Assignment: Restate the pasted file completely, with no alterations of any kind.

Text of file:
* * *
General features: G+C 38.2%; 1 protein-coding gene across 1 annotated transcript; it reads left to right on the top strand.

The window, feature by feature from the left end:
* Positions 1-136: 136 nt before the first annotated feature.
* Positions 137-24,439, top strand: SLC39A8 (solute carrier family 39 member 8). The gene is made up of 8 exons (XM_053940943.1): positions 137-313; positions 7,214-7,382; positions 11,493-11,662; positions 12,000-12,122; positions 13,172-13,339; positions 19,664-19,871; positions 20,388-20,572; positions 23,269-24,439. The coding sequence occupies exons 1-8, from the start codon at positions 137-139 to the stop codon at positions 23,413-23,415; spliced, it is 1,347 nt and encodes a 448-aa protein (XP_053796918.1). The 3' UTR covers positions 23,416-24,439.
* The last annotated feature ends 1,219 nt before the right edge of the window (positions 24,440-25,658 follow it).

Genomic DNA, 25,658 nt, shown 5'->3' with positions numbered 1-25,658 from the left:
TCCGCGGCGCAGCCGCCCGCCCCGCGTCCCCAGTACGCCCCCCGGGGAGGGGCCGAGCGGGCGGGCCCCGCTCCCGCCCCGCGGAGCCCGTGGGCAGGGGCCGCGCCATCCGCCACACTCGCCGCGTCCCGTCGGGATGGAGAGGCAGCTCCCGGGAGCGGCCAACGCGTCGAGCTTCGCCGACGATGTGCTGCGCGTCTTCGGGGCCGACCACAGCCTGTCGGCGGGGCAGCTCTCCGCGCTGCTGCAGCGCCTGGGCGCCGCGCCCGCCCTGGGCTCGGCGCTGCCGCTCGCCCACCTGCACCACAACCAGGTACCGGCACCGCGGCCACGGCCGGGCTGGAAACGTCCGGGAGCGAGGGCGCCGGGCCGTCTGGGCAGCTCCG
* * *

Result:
General features: G+C 38.2%; 1 protein-coding gene across 1 annotated transcript; it reads left to right on the top strand.

The window, feature by feature from the left end:
* Positions 1-136: 136 nt before the first annotated feature.
* Positions 137-24,439, top strand: SLC39A8 (solute carrier family 39 member 8). The gene is made up of 8 exons (XM_053940943.1): positions 137-313; positions 7,214-7,382; positions 11,493-11,662; positions 12,000-12,122; positions 13,172-13,339; positions 19,664-19,871; positions 20,388-20,572; positions 23,269-24,439. The coding sequence occupies exons 1-8, from the start codon at positions 137-139 to the stop codon at positions 23,413-23,415; spliced, it is 1,347 nt and encodes a 448-aa protein (XP_053796918.1). The 3' UTR covers positions 23,416-24,439.
* The last annotated feature ends 1,219 nt before the right edge of the window (positions 24,440-25,658 follow it).

Genomic DNA, 25,658 nt, shown 5'->3' with positions numbered 1-25,658 from the left:
TCCGCGGCGCAGCCGCCCGCCCCGCGTCCCCAGTACGCCCCCCGGGGAGGGGCCGAGCGGGCGGGCCCCGCTCCCGCCCCGCGGAGCCCGTGGGCAGGGGCCGCGCCATCCGCCACACTCGCCGCGTCCCGTCGGGATGGAGAGGCAGCTCCCGGGAGCGGCCAACGCGTCGAGCTTCGCCGACGATGTGCTGCGCGTCTTCGGGGCCGACCACAGCCTGTCGGCGGGGCAGCTCTCCGCGCTGCTGCAGCGCCTGGGCGCCGCGCCCGCCCTGGGCTCGGCGCTGCCGCTCGCCCACCTGCACCACAACCAGGTACCGGCACCGCGGCCACGGCCGGGCTGGAAACGTCCGGGAGCGAGGGCGCCGGGCCGTCTGGGCAGCTCCG